Till Dathi came and stood,
Yeats [by George Charles Beresford, 1911]
by William Butler Yeats
from The Wind Among the Reeds (London: Elkin Mathews, 1899)
Cumhal called out, bending his head,
With a blink in his eyes, at the cave-mouth,
Between the wind and the wood.
And Cumhal said, bending his knees,
‘I have come by the windy way
To gather the half of your blessedness
And learn to pray when you pray.
I can bring you salmon out of the streams
And heron out of the skies.’
But Dathi folded his hands and smiled
With the secrets of God in his eyes.
And Cumhal saw like a drifting smoke
All manner of blessed souls,
Women and children, young men with books,
And old men with croziers and stoles.
‘Praise God and God’s Mother,’ Dathi said,
‘For God and God’s Mother have sent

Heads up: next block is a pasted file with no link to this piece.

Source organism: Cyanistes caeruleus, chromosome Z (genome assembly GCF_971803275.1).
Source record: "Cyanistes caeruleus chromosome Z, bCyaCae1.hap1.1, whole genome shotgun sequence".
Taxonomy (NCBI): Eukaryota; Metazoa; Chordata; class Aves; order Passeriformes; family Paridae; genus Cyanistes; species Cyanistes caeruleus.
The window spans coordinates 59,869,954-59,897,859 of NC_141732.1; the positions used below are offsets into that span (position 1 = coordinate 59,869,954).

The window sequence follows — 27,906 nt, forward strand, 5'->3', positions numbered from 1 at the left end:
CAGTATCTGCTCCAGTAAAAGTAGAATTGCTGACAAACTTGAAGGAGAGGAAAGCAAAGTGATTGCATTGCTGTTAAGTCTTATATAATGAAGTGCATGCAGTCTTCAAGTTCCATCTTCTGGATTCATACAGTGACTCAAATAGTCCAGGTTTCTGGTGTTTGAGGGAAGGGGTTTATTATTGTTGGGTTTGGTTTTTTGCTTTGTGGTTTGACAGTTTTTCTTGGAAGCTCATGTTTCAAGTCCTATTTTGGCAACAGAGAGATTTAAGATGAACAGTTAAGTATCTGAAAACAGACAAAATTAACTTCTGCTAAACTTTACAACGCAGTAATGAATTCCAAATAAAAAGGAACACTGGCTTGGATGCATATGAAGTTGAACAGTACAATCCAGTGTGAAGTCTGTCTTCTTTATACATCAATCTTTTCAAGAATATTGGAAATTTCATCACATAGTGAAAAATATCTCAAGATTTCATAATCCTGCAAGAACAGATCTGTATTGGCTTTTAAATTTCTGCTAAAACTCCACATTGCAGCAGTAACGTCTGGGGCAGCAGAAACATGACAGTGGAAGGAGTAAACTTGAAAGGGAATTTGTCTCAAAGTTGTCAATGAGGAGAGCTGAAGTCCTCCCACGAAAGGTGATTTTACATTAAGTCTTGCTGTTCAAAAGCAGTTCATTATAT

The blessedest souls that walk in the world
To fill your heart with content.’
‘And which is the blessedest,’ Cumhal said,
‘Where all are comely and good?
Is it these that with golden thuribles
Are singing about the wood?’
‘My eyes are blinking,’ Dathi said,
‘With the secrets of God half blind,
But I can see where the wind goes
And follow the way of the wind;
‘And blessedness goes where the wind goes,
And when it is gone we are dead;
I see the blessedest soul in the world
And he nods a drunken head.
‘O blessedness comes in the night and the day
And whither the wise heart knows;
And one has seen in the redness of wine
The Incorruptible Rose,
‘That drowsily drops faint leaves on him
And the sweetness of desire,
While time and the world are ebbing away
In twilights of dew and of fire.’
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